// Setup the view appearance
    private func setupView(){

        let colors:Array = [startColor.CGColor, endColor.CGColor]
        gradientLayer.colors = colors
        gradientLayer.cornerRadius = roundness

        if (isHorizontal){
            gradientLayer.endPoint = CGPoint(x: 1, y: 0)
        }else{
            gradientLayer.endPoint = CGPoint(x: 0, y: 1)
        }

        self.setNeedsDisplay()

    }

    // Helper to return the main layer as CAGradientLayer
    var gradientLayer: CAGradientLayer {
        return layer as CAGradientLayer
    }

Nothing really complex. It just sets the gradient’s color, direction and cornerRadius depending on the previously described properties.
This function is called as soon as one of the previous properties gets modified.

Just for the sake of completeness here you can find the init functions and the layerClass override to setup the main layer as a CAGradientLayer.

    // MARK: Overrides ******************************************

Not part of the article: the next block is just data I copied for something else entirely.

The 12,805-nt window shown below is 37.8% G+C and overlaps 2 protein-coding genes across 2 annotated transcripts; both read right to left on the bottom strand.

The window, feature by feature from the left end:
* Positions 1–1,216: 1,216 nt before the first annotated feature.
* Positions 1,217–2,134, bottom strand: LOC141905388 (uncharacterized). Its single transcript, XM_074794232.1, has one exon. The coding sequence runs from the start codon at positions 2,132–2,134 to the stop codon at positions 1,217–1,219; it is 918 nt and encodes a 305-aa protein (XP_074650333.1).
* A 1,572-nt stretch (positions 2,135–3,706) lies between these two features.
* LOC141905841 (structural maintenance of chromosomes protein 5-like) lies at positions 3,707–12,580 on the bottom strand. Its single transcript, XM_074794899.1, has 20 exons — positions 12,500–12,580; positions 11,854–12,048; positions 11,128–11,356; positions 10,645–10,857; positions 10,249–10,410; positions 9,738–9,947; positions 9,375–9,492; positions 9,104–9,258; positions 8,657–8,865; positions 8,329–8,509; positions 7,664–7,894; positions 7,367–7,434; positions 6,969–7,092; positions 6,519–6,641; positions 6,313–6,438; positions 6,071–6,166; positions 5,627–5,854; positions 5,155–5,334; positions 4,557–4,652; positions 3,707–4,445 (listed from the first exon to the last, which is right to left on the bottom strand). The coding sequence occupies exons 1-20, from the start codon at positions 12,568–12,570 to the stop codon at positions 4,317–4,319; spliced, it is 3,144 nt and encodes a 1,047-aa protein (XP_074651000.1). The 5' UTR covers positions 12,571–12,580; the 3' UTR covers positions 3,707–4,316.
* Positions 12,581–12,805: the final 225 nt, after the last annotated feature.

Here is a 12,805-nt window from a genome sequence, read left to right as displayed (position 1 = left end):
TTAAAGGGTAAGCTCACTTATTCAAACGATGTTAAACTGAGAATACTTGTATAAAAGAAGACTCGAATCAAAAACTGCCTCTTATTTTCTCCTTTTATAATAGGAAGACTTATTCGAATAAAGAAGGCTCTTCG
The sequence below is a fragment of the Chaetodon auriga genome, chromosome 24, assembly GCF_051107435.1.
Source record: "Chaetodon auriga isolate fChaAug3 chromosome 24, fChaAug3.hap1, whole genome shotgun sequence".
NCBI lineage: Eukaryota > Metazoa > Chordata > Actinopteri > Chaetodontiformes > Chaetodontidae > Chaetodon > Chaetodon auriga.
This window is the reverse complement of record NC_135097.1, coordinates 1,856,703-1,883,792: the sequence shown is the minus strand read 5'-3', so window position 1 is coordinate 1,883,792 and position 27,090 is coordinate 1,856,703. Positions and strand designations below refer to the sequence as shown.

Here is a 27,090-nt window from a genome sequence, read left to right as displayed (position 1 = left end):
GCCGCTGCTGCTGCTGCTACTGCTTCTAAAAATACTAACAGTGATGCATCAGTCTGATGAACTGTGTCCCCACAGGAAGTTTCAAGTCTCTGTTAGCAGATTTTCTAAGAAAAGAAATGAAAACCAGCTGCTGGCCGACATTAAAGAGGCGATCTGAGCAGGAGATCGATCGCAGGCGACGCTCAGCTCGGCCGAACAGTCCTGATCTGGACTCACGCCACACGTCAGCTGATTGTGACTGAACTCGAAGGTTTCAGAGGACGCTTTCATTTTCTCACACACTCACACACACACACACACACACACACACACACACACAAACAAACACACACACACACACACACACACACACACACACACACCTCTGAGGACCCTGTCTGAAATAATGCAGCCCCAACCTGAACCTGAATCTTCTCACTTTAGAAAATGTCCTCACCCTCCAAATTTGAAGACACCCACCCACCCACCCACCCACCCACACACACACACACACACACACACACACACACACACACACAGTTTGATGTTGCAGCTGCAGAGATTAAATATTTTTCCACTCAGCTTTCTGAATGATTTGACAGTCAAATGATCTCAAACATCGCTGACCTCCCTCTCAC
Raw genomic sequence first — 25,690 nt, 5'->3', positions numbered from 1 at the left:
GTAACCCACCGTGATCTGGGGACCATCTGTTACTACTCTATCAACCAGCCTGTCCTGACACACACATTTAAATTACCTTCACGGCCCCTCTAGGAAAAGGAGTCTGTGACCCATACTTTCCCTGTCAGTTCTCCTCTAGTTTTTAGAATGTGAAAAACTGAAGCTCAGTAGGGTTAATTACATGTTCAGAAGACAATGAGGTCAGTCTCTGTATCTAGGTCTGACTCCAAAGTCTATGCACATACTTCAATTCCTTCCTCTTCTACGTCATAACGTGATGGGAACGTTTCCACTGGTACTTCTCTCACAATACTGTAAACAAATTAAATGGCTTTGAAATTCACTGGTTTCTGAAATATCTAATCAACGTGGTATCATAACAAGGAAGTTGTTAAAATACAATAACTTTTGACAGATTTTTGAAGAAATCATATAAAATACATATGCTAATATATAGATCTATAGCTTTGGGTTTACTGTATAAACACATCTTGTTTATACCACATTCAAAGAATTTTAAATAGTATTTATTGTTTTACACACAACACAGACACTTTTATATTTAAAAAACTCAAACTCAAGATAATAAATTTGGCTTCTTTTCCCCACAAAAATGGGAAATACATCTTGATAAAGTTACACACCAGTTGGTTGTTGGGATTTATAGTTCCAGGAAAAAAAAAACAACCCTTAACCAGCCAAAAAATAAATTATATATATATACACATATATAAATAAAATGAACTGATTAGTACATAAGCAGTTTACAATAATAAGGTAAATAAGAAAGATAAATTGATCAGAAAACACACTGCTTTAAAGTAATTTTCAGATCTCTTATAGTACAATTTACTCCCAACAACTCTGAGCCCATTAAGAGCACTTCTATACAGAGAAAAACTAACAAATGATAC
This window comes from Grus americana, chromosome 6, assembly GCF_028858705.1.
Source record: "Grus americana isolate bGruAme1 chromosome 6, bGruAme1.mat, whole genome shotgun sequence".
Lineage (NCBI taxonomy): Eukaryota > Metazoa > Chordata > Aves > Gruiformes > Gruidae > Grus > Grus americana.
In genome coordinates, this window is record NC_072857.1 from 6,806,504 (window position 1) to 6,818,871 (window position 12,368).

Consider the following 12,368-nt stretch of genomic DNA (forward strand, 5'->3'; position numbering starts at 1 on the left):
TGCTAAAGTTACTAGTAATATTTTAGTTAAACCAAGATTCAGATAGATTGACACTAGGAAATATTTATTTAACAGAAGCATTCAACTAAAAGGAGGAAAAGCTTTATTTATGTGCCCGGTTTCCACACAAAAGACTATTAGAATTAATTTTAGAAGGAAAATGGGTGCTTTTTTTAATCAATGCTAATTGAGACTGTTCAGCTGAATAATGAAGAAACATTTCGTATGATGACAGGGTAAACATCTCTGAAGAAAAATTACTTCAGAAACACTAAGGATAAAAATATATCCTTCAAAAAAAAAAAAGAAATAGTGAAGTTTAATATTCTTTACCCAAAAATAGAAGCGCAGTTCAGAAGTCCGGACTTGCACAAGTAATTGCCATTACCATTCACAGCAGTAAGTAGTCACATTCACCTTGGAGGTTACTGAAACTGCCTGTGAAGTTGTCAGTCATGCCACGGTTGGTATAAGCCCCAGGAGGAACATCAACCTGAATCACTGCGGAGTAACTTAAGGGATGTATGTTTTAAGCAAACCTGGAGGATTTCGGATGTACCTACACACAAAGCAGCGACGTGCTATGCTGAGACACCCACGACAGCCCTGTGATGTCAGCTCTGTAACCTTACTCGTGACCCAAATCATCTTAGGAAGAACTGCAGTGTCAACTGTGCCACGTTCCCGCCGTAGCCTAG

override class func layerClass()->AnyClass{
        return CAGradientLayer.self
    }

    override init(frame: CGRect) {
        super.init(frame: frame)
        setupView()
    }

    required init(coder aDecoder: NSCoder) {
        super.init(coder: aDecoder)
        setupView()
    }

Done!

INTERFACE BUILDER

Now just open the storyboard, add a new UIView in the root controller and set its class to BWGradientView (or whatever you have chosen as class name). In the Identity inspector you should hopefully see a green dot near the label “Designables” with the message: “Up to date”.

Your view should now present a black and white gradient.
Let’s add a bit of color to the GradientView. Open the attribute inspector and you’ll see a box with all the properties that we have set as @IBInspectable. You can modify them to obtain a more interesting effect and you can see your view getting updated in real time within the storyboard:

Mission accomplished!

Download Source